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I've been having a frustrating time trying to sort out the logging in my project. In particular, one of the 3rd party libraries we use had one class, com.foo.bar.baz.java, that ignored any configuration in the properties file for the com.foo.bar package, instead following the application-wide properties.

Eventually using %c in the pattern layout I learned that Log4J was logging it as Windows rather than its package.

What could be causing this? It's proving remarkably Google-proof.

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There could be a lot of things causing it. Can you post your log configuration file? Do you have a gui project? Are you (or the 3rd party library) attempting to log to gui components?

Are you able to view the log4j configuration files of your 3rd party library?


To address your question of what could be causing this, on the surface, it sounds like they have created a custom logging implementation that is overriding your settings. There are lots of ways to achieve that.

For example, our application at work runs on Tomcat and there's a <logging> section in the server-config.xml file that allows one to specify a custom logging target for the server.

As another example, I've been bitten dozens of times by rogue commons-logging.properties files which can change the entire functionality of all logging, application wide, just by modifying a few properties. Further, those files specify a priority flag and if any property file is found on the classpath with a higher priority than the one in your project, it takes precedence!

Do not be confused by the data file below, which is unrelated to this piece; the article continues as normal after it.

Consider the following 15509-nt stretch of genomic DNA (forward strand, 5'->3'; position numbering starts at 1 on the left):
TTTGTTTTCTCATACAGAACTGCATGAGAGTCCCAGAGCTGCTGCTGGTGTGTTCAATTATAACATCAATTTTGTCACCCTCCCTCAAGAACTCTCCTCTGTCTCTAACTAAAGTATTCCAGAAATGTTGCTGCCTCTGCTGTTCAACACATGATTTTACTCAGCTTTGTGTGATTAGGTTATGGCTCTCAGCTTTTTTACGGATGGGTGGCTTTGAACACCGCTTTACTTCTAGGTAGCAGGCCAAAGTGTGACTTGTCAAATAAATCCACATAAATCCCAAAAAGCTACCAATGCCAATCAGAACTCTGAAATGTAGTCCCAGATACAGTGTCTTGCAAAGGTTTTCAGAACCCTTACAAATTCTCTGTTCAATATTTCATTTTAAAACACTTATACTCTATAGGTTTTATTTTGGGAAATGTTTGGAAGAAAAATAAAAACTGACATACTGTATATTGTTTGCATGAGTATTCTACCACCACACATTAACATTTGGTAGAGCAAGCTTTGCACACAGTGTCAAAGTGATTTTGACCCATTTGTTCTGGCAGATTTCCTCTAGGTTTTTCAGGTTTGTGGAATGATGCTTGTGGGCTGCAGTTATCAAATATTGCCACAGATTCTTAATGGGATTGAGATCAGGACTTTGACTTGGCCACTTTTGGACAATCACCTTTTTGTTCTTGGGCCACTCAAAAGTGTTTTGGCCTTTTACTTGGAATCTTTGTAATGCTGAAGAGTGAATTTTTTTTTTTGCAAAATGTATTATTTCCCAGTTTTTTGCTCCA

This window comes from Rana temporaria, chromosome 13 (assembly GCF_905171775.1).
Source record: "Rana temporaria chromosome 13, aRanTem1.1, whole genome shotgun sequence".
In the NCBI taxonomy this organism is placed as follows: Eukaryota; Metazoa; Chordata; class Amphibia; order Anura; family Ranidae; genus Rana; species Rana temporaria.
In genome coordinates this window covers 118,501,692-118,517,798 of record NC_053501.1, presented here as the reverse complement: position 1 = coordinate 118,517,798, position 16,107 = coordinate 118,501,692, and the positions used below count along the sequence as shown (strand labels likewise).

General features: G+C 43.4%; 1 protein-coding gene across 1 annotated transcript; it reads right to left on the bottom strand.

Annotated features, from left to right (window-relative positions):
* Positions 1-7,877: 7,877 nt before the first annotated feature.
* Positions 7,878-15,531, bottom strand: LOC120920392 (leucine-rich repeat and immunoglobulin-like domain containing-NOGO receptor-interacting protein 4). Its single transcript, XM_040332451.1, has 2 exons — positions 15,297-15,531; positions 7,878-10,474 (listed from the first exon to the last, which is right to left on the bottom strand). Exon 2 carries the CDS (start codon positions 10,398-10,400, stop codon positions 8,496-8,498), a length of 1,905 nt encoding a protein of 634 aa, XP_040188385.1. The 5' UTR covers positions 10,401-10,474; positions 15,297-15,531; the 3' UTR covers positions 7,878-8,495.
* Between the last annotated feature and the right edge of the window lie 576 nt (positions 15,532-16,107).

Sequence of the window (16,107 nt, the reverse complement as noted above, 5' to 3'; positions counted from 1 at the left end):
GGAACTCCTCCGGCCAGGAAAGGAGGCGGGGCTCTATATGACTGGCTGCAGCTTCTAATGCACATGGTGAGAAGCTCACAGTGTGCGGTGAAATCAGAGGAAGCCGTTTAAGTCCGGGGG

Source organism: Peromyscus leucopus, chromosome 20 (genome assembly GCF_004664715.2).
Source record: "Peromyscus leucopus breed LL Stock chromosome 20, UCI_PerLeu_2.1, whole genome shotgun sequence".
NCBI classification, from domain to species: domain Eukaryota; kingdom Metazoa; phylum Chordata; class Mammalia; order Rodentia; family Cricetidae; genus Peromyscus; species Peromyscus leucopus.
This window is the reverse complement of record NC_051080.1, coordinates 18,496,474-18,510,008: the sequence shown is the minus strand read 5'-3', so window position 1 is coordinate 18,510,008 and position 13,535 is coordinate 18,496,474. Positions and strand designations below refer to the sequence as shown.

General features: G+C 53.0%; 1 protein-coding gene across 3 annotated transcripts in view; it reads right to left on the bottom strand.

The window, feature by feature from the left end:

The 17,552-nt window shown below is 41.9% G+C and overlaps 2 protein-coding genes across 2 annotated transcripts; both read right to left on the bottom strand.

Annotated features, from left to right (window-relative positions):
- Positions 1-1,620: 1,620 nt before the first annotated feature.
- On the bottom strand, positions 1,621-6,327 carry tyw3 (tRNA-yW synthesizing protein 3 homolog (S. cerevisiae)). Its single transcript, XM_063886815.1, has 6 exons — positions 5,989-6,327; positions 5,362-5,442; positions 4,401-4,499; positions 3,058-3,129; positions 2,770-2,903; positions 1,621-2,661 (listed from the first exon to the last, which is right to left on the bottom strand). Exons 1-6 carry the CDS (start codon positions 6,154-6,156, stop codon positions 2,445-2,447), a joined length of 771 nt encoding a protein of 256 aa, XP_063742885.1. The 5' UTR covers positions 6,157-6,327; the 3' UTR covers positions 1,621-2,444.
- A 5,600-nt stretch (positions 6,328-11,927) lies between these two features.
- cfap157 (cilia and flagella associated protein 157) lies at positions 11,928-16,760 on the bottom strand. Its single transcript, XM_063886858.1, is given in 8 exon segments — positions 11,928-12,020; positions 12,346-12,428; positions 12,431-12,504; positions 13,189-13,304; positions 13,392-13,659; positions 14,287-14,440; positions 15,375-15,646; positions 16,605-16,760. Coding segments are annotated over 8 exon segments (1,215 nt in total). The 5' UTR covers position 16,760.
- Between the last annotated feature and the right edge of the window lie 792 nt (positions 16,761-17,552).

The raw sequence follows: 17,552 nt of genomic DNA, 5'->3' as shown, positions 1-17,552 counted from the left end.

Overall, there are lots of potential problems here. To be of more assistance, I would need a bit more information.

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The logging isn't anything to do with GUI components, and the 3rd party library hasn't doesn't have it's own log4j.properties file. Its config file has an option for specifying which lo4j file to use - this is working properly as the majority of the library's logging is working as it should do. –  Andy Sep 12 '10 at 8:01
    
Thanks to your questions I did take a closer look at the library's config file, and it turns out that it has a specific option to disable logging of the set of events that have been causing me problems. It's the only element with such an option, so I can only assume there's something odd about it behind the scenes. –  Andy Sep 12 '10 at 8:04
    
Glad I could help in some way. Logging can get annoying sometimes because there are so many points of control. It's easy to spend lots of time debugging a perfectly good config file only to later find out that the config file has nothing to do with the problem. I've had a dependency turn off all logging in my application just because it referenced a certain SLF4J jar. It took 3 days to debug because, naturally, I first looked in all the wrong places! –  gmale Sep 12 '10 at 16:45
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Don't forget that while the use of the fully qualified name of the class is the usual convention, it's not a requirement!

The author's quite at liberty to use whatever string they want as the Logger name and it sounds as if in this case, they've gone for a component based name.

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